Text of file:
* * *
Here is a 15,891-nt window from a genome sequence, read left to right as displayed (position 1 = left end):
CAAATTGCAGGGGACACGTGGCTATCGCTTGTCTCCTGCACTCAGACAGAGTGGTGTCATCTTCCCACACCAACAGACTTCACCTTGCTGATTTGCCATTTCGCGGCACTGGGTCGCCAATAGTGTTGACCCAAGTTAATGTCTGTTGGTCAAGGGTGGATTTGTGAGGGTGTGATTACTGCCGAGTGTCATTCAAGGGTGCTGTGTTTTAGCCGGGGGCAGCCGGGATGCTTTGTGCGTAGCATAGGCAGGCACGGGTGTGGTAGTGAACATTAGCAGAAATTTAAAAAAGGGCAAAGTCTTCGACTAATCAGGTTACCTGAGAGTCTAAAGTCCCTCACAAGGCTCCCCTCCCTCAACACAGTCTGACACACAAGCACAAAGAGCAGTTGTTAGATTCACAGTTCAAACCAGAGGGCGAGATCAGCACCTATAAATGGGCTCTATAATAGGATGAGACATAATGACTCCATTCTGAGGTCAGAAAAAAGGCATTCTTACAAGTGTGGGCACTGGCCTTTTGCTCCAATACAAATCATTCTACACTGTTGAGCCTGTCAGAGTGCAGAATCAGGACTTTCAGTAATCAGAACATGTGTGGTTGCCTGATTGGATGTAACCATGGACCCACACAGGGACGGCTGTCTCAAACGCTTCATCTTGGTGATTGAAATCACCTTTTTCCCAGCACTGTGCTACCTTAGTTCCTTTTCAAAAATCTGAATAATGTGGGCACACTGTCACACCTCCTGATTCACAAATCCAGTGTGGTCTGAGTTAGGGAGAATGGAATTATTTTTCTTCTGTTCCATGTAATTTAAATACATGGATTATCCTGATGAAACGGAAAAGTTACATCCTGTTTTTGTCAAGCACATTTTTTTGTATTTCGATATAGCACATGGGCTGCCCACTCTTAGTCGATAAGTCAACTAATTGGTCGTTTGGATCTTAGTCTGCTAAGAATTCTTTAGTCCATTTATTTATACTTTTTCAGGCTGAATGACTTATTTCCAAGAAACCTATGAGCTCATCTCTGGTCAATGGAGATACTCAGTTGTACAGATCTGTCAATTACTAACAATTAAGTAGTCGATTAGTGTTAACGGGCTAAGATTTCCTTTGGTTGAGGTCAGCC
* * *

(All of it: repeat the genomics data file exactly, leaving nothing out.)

Here is a 15,891-nt window from a genome sequence, read left to right as displayed (position 1 = left end):
CAAATTGCAGGGGACACGTGGCTATCGCTTGTCTCCTGCACTCAGACAGAGTGGTGTCATCTTCCCACACCAACAGACTTCACCTTGCTGATTTGCCATTTCGCGGCACTGGGTCGCCAATAGTGTTGACCCAAGTTAATGTCTGTTGGTCAAGGGTGGATTTGTGAGGGTGTGATTACTGCCGAGTGTCATTCAAGGGTGCTGTGTTTTAGCCGGGGGCAGCCGGGATGCTTTGTGCGTAGCATAGGCAGGCACGGGTGTGGTAGTGAACATTAGCAGAAATTTAAAAAAGGGCAAAGTCTTCGACTAATCAGGTTACCTGAGAGTCTAAAGTCCCTCACAAGGCTCCCCTCCCTCAACACAGTCTGACACACAAGCACAAAGAGCAGTTGTTAGATTCACAGTTCAAACCAGAGGGCGAGATCAGCACCTATAAATGGGCTCTATAATAGGATGAGACATAATGACTCCATTCTGAGGTCAGAAAAAAGGCATTCTTACAAGTGTGGGCACTGGCCTTTTGCTCCAATACAAATCATTCTACACTGTTGAGCCTGTCAGAGTGCAGAATCAGGACTTTCAGTAATCAGAACATGTGTGGTTGCCTGATTGGATGTAACCATGGACCCACACAGGGACGGCTGTCTCAAACGCTTCATCTTGGTGATTGAAATCACCTTTTTCCCAGCACTGTGCTACCTTAGTTCCTTTTCAAAAATCTGAATAATGTGGGCACACTGTCACACCTCCTGATTCACAAATCCAGTGTGGTCTGAGTTAGGGAGAATGGAATTATTTTTCTTCTGTTCCATGTAATTTAAATACATGGATTATCCTGATGAAACGGAAAAGTTACATCCTGTTTTTGTCAAGCACATTTTTTTGTATTTCGATATAGCACATGGGCTGCCCACTCTTAGTCGATAAGTCAACTAATTGGTCGTTTGGATCTTAGTCTGCTAAGAATTCTTTAGTCCATTTATTTATACTTTTTCAGGCTGAATGACTTATTTCCAAGAAACCTATGAGCTCATCTCTGGTCAATGGAGATACTCAGTTGTACAGATCTGTCAATTACTAACAATTAAGTAGTCGATTAGTGTTAACGGGCTAAGATTTCCTTTGGTTGAGGTCAGCC